Lindell makes most of second chance

DOVER — Matt Lindell found out the hard way how much every single vote counts when he lost a 1st District seat on Dover City Council by just 40 votes in the April 18 municipal election.

Mr. Lindell turned the tables in Tuesday’s special election for the 1st District as he narrowly edged Ron Poliquin by a mere three votes to take the open seat.

Mr. Lindell garnered 230 votes (43.07 percent) while Mr. Poliquin tallied 227 votes (42.51 percent) and Rachel Dunning earned 77 votes (14.42 percent).

Matt Lindell campaigns at the Elks Lodge in Dover on Tuesday. Delaware State News/Marc Clery

The results were read by Anita Boyer, a member of the city’s Election Board, at the Elks Lodge No. 1903 at 200 Saulsbury Road Tuesday evening.

For Mr. Lindell, who will take over the seat vacated by Jim Hosfelt who was elected a Kent County Levy Court Commissioner in March, it has been one long topsy-turvy ride trying to break his way into city politics.

“I think every vote counts and I was able to get out in the neighborhoods more than the last time,” Mr. Lindell said.

“My mom was diagnosed with Stage 4 cancer halfway through the last campaign and it was too late to turn around because I had a lot of people counting on me, but my family was first.”

Mr. Lindell’s mother died on April 21.

“It’s been good to get out and get my mind off it and get out and see the people,” he said.

Mr. Lindell is expected to be sworn into office at next Monday’s city council meeting. His term will last until May 13, 2019.

Mr. Lindell will join another council newcomer Tanner Polce as councilmen for the 1st District. Polce was the candidate who beat him by 40 votes on April 18.

For Mr. Poliquin, the result was all too reminiscent of when he came up 12 votes short while running for state representative more than a decade ago.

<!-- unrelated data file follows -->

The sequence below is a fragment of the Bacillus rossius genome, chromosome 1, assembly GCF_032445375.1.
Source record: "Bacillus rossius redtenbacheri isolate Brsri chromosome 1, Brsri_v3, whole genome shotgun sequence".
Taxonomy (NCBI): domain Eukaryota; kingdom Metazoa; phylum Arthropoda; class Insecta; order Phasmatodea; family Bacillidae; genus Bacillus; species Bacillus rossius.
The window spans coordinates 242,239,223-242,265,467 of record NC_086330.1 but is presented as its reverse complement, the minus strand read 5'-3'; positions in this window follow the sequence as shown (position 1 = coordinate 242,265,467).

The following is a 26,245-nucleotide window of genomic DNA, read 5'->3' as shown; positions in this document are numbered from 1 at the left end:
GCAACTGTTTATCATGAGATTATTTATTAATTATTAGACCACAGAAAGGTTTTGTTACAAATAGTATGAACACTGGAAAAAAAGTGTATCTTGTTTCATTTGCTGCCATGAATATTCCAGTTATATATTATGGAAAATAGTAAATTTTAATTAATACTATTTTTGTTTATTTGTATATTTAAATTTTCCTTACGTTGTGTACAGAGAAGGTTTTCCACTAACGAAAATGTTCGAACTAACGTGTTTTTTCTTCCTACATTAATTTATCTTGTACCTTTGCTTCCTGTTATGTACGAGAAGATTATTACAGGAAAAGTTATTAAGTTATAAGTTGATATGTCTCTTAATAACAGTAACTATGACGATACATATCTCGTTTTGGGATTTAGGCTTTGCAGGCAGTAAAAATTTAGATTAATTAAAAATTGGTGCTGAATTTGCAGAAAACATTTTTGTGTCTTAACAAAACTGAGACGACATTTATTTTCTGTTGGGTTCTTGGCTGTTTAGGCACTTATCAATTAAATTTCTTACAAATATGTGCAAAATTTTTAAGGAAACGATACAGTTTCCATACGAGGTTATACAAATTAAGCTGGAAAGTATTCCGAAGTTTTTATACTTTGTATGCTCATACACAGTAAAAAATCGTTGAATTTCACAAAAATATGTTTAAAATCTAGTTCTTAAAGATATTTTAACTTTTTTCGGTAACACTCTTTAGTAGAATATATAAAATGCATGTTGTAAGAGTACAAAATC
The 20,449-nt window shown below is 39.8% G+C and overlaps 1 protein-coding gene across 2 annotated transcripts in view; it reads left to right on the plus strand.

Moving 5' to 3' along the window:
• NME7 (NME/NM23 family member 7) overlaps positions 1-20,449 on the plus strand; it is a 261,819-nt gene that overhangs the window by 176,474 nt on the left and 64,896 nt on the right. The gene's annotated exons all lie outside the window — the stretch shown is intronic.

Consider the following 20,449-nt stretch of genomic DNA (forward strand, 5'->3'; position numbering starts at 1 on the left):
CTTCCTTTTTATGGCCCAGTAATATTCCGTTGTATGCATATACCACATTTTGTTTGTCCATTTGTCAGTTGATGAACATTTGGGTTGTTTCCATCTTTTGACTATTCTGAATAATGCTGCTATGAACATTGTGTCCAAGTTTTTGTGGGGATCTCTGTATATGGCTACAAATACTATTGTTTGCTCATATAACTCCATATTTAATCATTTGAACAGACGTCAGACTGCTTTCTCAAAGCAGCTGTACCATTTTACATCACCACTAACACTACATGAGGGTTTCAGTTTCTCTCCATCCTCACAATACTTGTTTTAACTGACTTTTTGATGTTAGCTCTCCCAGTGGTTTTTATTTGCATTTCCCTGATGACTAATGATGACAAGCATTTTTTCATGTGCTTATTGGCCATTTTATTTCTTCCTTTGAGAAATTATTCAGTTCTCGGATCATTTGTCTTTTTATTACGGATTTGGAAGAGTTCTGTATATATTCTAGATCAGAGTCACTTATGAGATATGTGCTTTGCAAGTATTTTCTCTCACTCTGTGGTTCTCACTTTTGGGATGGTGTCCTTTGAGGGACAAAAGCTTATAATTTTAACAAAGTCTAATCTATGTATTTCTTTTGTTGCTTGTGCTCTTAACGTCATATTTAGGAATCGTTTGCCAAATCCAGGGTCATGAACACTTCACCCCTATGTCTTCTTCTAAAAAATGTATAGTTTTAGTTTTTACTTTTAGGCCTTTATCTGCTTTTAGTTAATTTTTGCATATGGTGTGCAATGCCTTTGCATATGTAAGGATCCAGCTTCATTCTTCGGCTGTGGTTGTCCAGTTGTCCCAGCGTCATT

“It was just disappointing because I felt like I knocked on every door, I felt like I had the votes and I felt like I targeted people,” said Mr. Poliquin. “We just did not do enough to get the people out to vote, and that’s what it comes down to. It’s very disappointing, obviously.

“I wish Mr. Lindell the best. That’s all you can say … it’s crushing.”

Mr. Lindell said he will resign his seat on the Capital School District Board of Education prior to being sworn in to city council.

He said that his time spent on the school board has helped prepare him for his future with Dover’s city council.

“I just want to bring common sense,” Mr. Lindell said. “I think I’ve got a good skill set that I can bring to the council, especially in the midst of trying to hire a new city planner and a new city manager. We had that experience in the (Capital School) District, having a new superintendent and human resource director.

“We’re already tackling the budget issue on the school board level and I think we’re going to be dealing with that same issue with whatever the state decides to do. It’s going to impact municipalities as well.”

He added, “I think I have that skill set that will bring something to the conversation.”

There are 10 absentee ballots that Mr. Poliquin can check out just to make sure there were no mistakes with Tuesday night’s voter count.

“I’ll take a look at them (absentee ballots) just out of prudence, but that will be that,” he said. “I’m going to digest this one and we’ll just move forward.

“I felt like we had the right campaign, the right message and we targeted the right voters, so obviously it’s just disappointing that we fell just short and worked so hard.”

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